La Scalla Ballet – 2001
La Scala Ballet
New York State Theater
New York, New York
July 18?22, 2001
Reviewed by Doris Hering
As a child, I often browsed through my grandfather’s tomes of European genre paintings. The pictures fascinated me because they told stories. Eventually the fascination faded, for they told me too much and evoked too little. They were prose masquerading as painting.
Ballerina Sylvia Guillem’s new version of Giselle, which headed La Scala Ballet’s season at the Lincoln Center Festival, was an exercise in genre. Especially in the first act, Guillem told, rather than evoking, the fate of its heroine. Prose masqueraded as dance.
Guillem is a brilliant performer. Her forte is a powerful, plunging energy, fiery in its force. If she were an actress, she would be a Bernhard, not a Duse.
She arranged the first act of Giselle around these traits, and designer Paul Brown accentuated them with a stout concrete wall that moved ominously about, dividing the stage sometimes horizontally, sometimes diagonally. The determined realism was further accentuated by villagers stomping on grapes in a high vat, falling down drunk under a table, or freezing into tableaux more operatic than balletic.
Yes, Giselle and her suitor, Albrecht, met, flirted, and danced. But the continuity of their encounter was so fragmented that it bordered on the casual.
Guillem’s recension of this most affecting of Romantic ballets took a more convincing turn in the second act. Instead of adhering to the usual symmetrical patterns for the Wilis, she kept them involved, sometimes diving them into four clusters instead of two, and when they were not involved, draping them somewhat like the figures in a Watteau landscape.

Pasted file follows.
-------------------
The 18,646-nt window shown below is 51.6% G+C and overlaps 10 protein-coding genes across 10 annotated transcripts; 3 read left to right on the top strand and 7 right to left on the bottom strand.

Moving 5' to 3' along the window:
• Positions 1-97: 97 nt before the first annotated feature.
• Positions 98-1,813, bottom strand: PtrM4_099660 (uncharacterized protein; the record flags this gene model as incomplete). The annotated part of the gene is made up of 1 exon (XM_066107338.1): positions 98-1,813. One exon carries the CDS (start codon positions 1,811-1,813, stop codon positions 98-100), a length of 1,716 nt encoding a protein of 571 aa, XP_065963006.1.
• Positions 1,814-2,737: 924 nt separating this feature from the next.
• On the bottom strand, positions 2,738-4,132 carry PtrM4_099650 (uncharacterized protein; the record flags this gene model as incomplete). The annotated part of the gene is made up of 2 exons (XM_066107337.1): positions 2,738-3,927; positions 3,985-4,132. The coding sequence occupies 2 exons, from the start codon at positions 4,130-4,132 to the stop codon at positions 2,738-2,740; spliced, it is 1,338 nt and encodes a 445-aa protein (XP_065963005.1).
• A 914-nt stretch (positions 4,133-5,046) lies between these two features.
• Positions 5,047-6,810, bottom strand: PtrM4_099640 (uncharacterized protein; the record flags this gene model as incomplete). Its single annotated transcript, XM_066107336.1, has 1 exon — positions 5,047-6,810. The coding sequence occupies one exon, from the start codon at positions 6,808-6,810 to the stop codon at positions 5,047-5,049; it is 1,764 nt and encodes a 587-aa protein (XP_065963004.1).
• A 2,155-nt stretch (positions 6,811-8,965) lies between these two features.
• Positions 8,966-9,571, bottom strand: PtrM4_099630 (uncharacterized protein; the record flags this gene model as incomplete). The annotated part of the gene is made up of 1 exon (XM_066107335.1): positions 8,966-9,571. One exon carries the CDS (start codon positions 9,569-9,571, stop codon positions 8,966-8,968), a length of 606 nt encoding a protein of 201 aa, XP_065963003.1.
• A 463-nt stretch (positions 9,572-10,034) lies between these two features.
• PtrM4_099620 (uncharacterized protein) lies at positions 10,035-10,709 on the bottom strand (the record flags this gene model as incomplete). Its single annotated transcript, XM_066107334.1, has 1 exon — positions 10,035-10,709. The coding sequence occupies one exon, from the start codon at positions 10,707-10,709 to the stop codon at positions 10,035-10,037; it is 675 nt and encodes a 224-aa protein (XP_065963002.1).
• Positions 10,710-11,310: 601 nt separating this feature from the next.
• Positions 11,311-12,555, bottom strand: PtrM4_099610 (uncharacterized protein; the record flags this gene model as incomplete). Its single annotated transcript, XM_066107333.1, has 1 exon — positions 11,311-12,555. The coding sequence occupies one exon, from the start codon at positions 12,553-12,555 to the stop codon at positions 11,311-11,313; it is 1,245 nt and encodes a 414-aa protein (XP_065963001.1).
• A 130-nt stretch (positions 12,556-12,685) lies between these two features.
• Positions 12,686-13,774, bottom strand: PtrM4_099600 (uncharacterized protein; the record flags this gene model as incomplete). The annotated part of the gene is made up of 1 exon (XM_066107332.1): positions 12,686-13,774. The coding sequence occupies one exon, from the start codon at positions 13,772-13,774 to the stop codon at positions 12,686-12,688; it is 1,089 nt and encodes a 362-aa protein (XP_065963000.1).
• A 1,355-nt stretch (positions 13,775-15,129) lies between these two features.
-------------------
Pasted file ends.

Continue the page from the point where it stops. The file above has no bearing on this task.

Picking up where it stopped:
The second act pas de deux for Giselle and Albrecht is one of the most unique structures in Romantic ballet. Instead of being a set piece, it weaves in and out of the entire act. Guillem has immolated this continuity, and the dance has lost its magic.
Genre-realism also pervaded, or perhaps invaded, the second La Scala program. It was headed by Luciano Cannito’s Amarcord, inspired by the Fellini film.
To simulate a crowded village square, designer Carlo Sala festooned the sides and back of the stage with a throng of life-sized puppets. Their effect was striking initially, but eventually it diverted one’s attention from the world of a lower middle-class adolescent enamored of a young woman, who gives herself to a German officer.
The scenes, laid in Fascist Italy, followed one another with the staccato pacing of commercial television. At times, the characters, led by Mauricio Licitra as the boy and Sabrina Brazzo as his love, seemed as unreal as the puppets surrounding them.
It was nostalgic fun to see Roland Petit’s Carmen again. This production, headed by Viviana Durante and Massimo Murru, lacked the dash that Zizi Jeanmaire and Roland Petit brought to the original, and yet the ballet retained its vibrantly innocent charm.
The Scala principals (Durante, Guillem, Murru, and Laurent Hilaire, who was unable to dance) were guests. How about the remainder of this sixty six member ensemble, whose history and repertoire dates back to the eighteenth century. The dance is cruel. Its companies are only as effective as their current artistic directors. Frederic Olivieri assumed this role in July, the same month that La Scala came to New York. It was clear that a distinct artistic vision is not yet in place.